And let me tell you, when we went through this, I didnt even feel like I could get up to use the restroom... or eat!! My husband would make me a plate and prop it up on somethng next to me so I could eat while LO was on a nursing marathon. The cycle seemed to be... nurse for about 45 min, sleep for 30 min, wake up and nurse for another 45 min. on and on and on.. lol. BUT... we made it through, he is now one and I feel like we are old pros..

    Keep up the good work, keep seeking advice, and remember to follow your gut(even if its just saying something is wrong but you have no clue what!!)

    One of my biggest concerns when I started was my supply... keep in mind that if you do things to hinder your supply, it will make things more difficult. Its sort of like the simple equation for losing weight - you have to burn more calories than you are taking in.... so with supply, your body will make enough milk to replace what is being used, so if your not emptying the breast, the body slows down production since it things you don't "need" as much.

  7. #17

    Default Re: Concerned Papa

    It is so hard when baby is new and things are not going the way everyone said they would! With my first I expected a baby who nursed for 20-30 minutes and then slept. What I got was a baby who never nursed for less then an hour and often would just doze at the breast all day. Baby wearing helped a ton, she never would take a paci
    Bottom line is intake equal output. If your baby is wetting adequately then there is likely adequate intake. Especially since he regained his birth weight! There is no way your starving your baby if he's gaining weight
    The PP's are right, there is no lactation education in medical school or really much formal training in post graduate training. Doc's need to educate themselves for the most part and some are just not that interested. I hope your visit with the LC goes well. Best of luck and congratulations!
    Mom to Nora 1/9/10 and Ian 8/1/11.
    Happily . Not looking forward to again when I return to work!
    Never thought I'd be nursing a toddler and a newborn!

  8. #18
    Join Date
    Aug 2011
    Posts
    57

    Default Re: Concerned Papa

    I had the oddest sense of deja vu reading your post! We've had a very similar experience.
    Our DS was nursing constantly, sometimes 4-6 hours at a time in the evenings, but he wasn't back to birthweight by 3 weeks. Our pediatrician suggested we do the same thing and supplement after every feeding (she didn't put a time restriction on time at the breast, though). We tried this and it seemed to make things worse, not better. He got lazier about breastfeeding, and we were using an SNS to avoid the bottle issues! We decided to make one more go of it and cut the formula. We rented a pump to get my supply up. By one month he was back to birth weight and his rate of gain had increased, so our new pediatrician gave us the go-ahead to keep doing what we were doing.
    That's when the green poop started. Our pediatrician wasn't too concerned when I called him. He said he sees that frequently with breastfed babies. I decided to do a little research. I read a few threads here and on kellymom and discovered it could be due to a foremilk/hindmilk imbalance, so I started block feeding DS. I figured it was worth a shot, and if it didn't seem to help I'd call the doc again. DS is now nearly 7 weeks and his poop is finally starting to turn more yellow than green. I haven't pumped for 2 weeks. We still nurse a lot (he's usually latched all afternoon/evening) but he's doing fine in terms of diaper output.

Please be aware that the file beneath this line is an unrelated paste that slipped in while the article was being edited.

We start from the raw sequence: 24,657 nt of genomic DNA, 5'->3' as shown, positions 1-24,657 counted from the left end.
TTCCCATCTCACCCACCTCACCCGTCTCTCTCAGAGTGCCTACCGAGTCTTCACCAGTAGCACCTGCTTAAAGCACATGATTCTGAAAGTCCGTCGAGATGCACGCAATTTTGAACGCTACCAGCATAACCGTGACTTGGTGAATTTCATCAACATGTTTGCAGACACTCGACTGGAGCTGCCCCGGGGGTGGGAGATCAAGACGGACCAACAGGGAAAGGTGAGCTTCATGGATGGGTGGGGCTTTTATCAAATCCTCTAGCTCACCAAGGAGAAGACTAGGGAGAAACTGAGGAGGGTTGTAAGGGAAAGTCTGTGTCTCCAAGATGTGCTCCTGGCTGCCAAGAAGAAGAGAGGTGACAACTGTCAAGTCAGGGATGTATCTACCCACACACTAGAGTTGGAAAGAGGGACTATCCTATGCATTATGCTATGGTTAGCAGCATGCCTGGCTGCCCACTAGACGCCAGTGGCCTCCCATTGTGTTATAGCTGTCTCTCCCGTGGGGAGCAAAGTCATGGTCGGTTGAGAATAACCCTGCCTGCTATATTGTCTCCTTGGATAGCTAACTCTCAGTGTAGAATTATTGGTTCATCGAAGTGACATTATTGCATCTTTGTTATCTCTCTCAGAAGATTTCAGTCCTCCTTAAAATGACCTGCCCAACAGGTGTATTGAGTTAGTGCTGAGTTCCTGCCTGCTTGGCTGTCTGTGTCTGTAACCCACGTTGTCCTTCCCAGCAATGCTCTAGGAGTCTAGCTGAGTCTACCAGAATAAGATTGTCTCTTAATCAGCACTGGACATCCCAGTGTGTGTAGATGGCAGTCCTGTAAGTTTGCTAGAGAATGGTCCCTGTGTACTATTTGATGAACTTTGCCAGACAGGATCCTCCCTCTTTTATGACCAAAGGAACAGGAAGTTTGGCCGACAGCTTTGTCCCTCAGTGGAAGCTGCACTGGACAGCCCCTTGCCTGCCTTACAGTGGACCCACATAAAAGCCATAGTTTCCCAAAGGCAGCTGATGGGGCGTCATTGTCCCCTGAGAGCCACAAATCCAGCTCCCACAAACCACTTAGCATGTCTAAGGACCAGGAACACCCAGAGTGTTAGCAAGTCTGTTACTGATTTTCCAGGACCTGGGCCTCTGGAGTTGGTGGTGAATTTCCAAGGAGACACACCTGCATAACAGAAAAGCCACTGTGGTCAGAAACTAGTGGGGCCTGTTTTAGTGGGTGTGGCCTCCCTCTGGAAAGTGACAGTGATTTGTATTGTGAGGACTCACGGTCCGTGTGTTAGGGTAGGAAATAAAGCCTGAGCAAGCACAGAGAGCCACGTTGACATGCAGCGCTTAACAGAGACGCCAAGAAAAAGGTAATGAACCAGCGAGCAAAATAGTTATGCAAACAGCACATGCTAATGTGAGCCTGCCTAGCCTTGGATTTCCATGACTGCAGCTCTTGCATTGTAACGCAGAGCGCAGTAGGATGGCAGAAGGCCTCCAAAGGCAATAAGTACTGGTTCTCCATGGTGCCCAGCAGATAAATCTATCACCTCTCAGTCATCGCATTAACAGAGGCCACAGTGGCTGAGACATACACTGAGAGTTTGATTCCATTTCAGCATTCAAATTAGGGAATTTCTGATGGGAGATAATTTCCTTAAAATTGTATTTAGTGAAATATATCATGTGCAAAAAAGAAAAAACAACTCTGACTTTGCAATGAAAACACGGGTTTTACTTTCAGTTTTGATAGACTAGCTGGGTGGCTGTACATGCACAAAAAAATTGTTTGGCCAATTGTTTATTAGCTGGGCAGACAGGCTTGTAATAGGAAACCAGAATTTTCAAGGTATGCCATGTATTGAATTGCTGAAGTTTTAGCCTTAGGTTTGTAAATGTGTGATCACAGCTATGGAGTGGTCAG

I know how hard it is to be stuck on the couch constantly nursing. It still drives me crazy. I eat with DS at the breast, standing at the counter or on a blanket picnic style on the kitchen floor with my 19 month old. I've dug through my college stuff to find my book of easy 10-minute dinner recipies, because that's about as long as I can set DS down in the evenings. We're waiting for the day when things speed up and even out. I just keep reminding myself every baby is different. I'd love to know how they came up with the "normal" nursing schedule.
    Oh, the baby-wearing does help sometimes; not always, but sometimes. It's definitely worth trying. When it does work, the sanity break is wonderful!
    Good luck to the both of you. I hope things go well! Keep trying!
    Mamma to: DD (02.2010) and DS (08.2011)
    We cloth diaper and are new to baby-wearing.
    Learning to trust my instincts and turn off my scientifically-trained brain!

  9. #19
    Join Date
    Sep 2011
    Posts
    20

    Default Re: Concerned Papa

    I just wanted to update y'all, as your replies were so helpful and caring.

    We actually saw the IBCLC today, which was great. My wife nursed while there for a few hours and she confirmed, through weighing, that he's getting milk, albeit slowly. She recommended some position changes, gave some strength and advice, and also recommended fenugreek and oatmeal. She also gave us some supplemental nursing tubes and told us to avoid artificial nipples.

    She basically said everything y'all did ("nurse, nurse, nurse some more") and that things usually start improving around the six week mark, and as long as he's pooping and peeing, not to worry about it.

    So that's where we are! I look forward to providing more updates.

  10. #20
    Join Date
    Feb 2008
    Location
    SoCal
    Posts
    6,467

    Default Re: Concerned Papa

    I'm so happy for you! Hands on help is so important. Feel free to update or ask any other question you may have.
    Mommy to Maxwell 10-9-07 weaned with love (a party and a remote control monster truck) on his 4th birthday
    My Boy 3-16-10
    And my sweet pea Sam 2-12-11

    Watch Your Language